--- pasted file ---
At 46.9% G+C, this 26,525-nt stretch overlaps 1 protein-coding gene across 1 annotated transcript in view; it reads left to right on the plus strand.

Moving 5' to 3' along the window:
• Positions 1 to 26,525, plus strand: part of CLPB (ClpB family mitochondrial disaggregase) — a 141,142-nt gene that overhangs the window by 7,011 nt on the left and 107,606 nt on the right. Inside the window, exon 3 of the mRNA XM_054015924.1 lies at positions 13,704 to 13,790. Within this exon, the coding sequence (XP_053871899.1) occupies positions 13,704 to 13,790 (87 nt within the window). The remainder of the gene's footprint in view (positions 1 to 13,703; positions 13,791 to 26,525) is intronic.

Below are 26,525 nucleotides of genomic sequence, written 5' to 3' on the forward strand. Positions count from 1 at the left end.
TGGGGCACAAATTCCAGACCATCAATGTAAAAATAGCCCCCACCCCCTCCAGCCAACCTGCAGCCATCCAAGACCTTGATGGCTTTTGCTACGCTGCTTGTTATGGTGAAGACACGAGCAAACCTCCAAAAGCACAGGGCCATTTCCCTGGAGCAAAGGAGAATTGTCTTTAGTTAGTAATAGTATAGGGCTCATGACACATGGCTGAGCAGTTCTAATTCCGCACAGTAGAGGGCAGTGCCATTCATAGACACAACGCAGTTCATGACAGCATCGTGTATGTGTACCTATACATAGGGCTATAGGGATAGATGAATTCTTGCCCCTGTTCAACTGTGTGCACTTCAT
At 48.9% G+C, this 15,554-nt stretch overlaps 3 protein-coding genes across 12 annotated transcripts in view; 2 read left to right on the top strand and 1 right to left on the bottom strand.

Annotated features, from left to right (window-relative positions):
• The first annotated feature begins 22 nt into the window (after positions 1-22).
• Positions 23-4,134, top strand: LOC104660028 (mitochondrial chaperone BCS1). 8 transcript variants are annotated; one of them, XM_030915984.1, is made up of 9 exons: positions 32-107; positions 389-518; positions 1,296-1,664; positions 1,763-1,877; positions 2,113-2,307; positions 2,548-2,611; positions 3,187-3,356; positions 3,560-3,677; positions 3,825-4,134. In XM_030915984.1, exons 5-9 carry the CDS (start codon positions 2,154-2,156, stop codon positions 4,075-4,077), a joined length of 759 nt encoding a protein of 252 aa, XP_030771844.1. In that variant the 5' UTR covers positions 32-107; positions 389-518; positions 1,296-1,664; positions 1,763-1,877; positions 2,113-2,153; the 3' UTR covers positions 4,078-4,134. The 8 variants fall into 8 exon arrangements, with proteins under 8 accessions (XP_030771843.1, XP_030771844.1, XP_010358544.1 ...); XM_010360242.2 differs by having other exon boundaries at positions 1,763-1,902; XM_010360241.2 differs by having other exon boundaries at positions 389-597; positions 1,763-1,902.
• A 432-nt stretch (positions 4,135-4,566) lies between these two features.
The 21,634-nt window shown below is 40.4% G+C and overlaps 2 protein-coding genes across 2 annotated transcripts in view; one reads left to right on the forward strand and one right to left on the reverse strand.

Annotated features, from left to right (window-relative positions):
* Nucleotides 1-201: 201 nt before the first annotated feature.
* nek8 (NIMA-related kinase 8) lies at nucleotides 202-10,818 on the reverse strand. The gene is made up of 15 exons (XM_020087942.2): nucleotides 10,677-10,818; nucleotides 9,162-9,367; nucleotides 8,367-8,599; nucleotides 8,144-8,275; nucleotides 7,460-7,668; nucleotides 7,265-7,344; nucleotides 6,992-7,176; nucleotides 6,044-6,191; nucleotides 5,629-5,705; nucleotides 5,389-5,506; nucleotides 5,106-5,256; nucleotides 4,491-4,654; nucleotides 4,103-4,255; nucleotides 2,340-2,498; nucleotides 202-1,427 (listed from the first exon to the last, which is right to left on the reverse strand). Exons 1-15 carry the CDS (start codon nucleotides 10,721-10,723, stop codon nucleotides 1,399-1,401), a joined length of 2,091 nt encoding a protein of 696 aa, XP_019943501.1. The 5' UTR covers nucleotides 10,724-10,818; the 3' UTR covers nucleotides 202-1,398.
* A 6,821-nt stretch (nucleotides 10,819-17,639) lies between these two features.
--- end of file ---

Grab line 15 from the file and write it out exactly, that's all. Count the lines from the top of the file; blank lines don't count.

* A 6,821-nt stretch (nucleotides 10,819-17,639) lies between these two features.